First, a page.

Orphan Care Alliance will present an Orphan Care Support Seminar on Wednesday, Sept. 16, at Southeast Christian Church’s Oldham Campus. The seminar will focus on serving orphans and families in crisis.
After a main session at the beginning of the night, there will be two small-group tracks for those interested in connecting with the adoption and foster care community and another track on opportunities to care for children in ways that do not involve adoption or foster care.
Heather Sewell, the director of orphan advocacy and marketing for Orphan Care Alliance, said there is a place for everyone in the Biblical mandate to care for vulnerable children.
“God gives a clear call to the church to care for orphans and widows in James 1:27,” she said. “Orphan Care is a chance for the body of Christ to care for orphans the way God cares for us. Our focus that night will not only be on adoption and foster care, but on other ways to care for these children.”
Sewell will speak about opportunities to stand beside a child in the court system through CASA (Court Appointed Special Advocate) and about life coaching for those aging out of the foster care system.
“Judges listen to CASA volunteers because they advocate for children,” Sewell said. “Being their voice is so strategic. It makes a huge difference for a child in a frightening place.”
CASA volunteers visit the child weekly and meet with teachers, neighbors and day care workers to piece together the puzzle of a child’s life. The average age of a child who receives a CASA volunteer is 7 years old.
Another way to make a difference is through the Safe Families program at Orphan Care Alliance that provides support for families in crisis.
Southeast member Tracy Wise and her husband Greg provided respite care for a single mom and her children.
“We started out wanting to adopt and do foster care,” Wise said. “My husband would be the old man in a shoe with 20 kids. He’s so great with them. We tried Safe Families when someone at church suggested we should. The mom has been great. We’re able to give her a break. In the beginning, she was fearful of letting people in, but now we think of each other as family.”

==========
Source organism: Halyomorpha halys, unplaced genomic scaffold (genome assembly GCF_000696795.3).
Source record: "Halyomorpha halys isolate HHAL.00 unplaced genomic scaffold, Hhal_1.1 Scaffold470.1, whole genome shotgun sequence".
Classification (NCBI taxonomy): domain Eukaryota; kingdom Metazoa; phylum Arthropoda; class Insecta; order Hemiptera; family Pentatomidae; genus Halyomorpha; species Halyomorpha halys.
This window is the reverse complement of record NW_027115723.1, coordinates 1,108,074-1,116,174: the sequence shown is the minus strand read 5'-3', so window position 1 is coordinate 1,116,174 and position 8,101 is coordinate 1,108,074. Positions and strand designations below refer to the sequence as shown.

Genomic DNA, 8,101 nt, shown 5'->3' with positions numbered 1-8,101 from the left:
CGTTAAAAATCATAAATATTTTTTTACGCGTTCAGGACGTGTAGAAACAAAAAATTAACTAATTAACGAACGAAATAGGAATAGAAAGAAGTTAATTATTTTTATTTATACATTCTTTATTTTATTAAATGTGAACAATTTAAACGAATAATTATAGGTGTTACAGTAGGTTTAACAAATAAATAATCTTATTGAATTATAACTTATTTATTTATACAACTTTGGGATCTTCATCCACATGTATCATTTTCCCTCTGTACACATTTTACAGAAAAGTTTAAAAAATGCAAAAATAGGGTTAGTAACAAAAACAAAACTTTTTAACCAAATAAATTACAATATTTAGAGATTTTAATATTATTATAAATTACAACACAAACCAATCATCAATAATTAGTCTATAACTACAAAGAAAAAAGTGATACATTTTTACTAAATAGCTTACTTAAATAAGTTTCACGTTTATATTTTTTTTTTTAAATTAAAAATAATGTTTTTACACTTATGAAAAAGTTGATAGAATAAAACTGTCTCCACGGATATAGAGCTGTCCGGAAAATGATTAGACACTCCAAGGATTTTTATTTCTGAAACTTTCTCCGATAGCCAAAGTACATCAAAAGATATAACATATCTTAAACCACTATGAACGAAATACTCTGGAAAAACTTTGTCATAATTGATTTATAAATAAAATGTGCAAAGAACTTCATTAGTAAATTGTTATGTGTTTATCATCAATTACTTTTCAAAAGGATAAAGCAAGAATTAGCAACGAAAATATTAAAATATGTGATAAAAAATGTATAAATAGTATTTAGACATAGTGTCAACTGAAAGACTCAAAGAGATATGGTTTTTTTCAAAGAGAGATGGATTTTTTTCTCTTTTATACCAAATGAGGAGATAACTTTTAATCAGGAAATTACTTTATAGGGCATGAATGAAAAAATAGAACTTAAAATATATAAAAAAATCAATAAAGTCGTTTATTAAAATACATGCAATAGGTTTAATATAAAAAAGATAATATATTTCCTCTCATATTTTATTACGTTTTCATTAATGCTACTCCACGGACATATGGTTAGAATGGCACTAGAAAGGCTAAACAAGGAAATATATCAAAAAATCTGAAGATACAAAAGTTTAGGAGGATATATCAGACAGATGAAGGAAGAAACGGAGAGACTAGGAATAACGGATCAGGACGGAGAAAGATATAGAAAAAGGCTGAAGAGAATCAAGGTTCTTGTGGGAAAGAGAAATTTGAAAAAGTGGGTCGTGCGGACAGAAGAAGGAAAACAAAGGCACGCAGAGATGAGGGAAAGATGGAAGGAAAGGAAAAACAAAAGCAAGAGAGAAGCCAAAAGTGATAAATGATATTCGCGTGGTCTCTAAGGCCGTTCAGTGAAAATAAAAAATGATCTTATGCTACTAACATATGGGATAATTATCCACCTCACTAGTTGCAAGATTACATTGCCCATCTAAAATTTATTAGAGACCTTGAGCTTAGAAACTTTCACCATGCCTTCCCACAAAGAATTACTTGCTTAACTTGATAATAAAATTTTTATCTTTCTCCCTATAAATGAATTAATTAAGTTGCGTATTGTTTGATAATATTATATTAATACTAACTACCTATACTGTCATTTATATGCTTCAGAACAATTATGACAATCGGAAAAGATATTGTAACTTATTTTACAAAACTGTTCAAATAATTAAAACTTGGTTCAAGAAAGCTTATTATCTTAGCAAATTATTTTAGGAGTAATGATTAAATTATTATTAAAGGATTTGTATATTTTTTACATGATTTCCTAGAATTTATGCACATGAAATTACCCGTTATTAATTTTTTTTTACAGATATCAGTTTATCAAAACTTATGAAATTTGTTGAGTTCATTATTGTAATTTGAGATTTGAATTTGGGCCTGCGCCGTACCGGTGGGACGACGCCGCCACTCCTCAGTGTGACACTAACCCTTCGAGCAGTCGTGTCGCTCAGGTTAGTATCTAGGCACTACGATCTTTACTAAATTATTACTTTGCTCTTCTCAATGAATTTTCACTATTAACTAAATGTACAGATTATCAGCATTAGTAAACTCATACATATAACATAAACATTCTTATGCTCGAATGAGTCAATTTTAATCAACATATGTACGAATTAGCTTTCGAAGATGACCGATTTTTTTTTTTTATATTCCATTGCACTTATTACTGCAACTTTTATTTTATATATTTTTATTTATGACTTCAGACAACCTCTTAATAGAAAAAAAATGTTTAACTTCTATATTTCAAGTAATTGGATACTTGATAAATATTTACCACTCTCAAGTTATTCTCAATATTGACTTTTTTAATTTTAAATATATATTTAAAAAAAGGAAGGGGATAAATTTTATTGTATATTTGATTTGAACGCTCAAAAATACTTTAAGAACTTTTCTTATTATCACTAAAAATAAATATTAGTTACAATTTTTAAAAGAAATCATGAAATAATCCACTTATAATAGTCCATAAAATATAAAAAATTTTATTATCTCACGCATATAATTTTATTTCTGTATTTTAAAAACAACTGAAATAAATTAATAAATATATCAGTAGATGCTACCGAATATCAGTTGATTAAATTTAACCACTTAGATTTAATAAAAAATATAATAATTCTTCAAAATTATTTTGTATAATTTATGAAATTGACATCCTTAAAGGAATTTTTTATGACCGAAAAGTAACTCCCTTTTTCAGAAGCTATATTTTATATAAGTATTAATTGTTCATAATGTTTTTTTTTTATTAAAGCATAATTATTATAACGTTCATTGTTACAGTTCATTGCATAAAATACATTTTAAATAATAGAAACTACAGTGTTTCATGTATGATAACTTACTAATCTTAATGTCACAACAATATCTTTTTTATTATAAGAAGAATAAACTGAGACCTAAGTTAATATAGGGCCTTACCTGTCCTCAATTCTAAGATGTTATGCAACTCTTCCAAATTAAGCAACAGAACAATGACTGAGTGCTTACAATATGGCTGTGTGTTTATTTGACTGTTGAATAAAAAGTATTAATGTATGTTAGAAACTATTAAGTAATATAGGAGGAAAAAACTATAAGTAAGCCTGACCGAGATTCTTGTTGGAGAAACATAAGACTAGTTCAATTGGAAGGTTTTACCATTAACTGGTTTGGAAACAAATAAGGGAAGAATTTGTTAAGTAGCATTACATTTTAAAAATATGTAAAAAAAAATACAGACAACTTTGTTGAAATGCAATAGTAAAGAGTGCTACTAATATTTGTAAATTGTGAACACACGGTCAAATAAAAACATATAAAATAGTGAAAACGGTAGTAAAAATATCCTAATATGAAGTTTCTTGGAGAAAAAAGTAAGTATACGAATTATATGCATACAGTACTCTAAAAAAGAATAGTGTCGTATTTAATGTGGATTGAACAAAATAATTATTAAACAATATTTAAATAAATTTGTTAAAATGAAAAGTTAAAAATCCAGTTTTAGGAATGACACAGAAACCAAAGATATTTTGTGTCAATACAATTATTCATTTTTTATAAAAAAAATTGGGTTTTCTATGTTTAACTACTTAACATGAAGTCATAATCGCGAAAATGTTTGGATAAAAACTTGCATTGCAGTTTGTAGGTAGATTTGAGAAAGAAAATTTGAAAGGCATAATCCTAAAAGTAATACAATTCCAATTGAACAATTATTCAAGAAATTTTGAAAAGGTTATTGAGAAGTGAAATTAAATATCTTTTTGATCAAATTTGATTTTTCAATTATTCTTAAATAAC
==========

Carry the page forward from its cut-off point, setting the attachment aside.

Sewell has her own Safe Family story. She had been married three months when she heard of a 10-year-old who needed a family for 10 days.
“Before she came to stay with us, this little girl had been couch surfing with her grandma,” Sewell said. “She’d been abandoned by her mother and needed unconditional love and support through a hard time. We didn’t have all the answers, but we could care for her while her grandma found a place to live. In those 10 days, that little girl and her grandma became part of our family. Knowing her has been a tremendous blessing for us.”
Southeast member Barry Motes is a life coach, mentoring two young men who have grown up in the foster care system.
“Life coaching is a great way to make a difference,” Motes said. “These kids have no control over their life situation. They need someone willing to be a companion and hang out with them.”
Motes has brought the boys to church and included them in Thanksgiving and Christmas celebrations with his family.
“I call myself a pseudo-dad to these boys,” he said. “They need someone to care about them.”
Southeast members Darren and Stacia Washausen will lead the track on creating community among foster care and adopting families.
“Often they are parenting kids who come from hard places,” Sewell said. “When these families know one another, they can share experiences and offer support. That makes a tremendous difference when they have questions or need some direction.”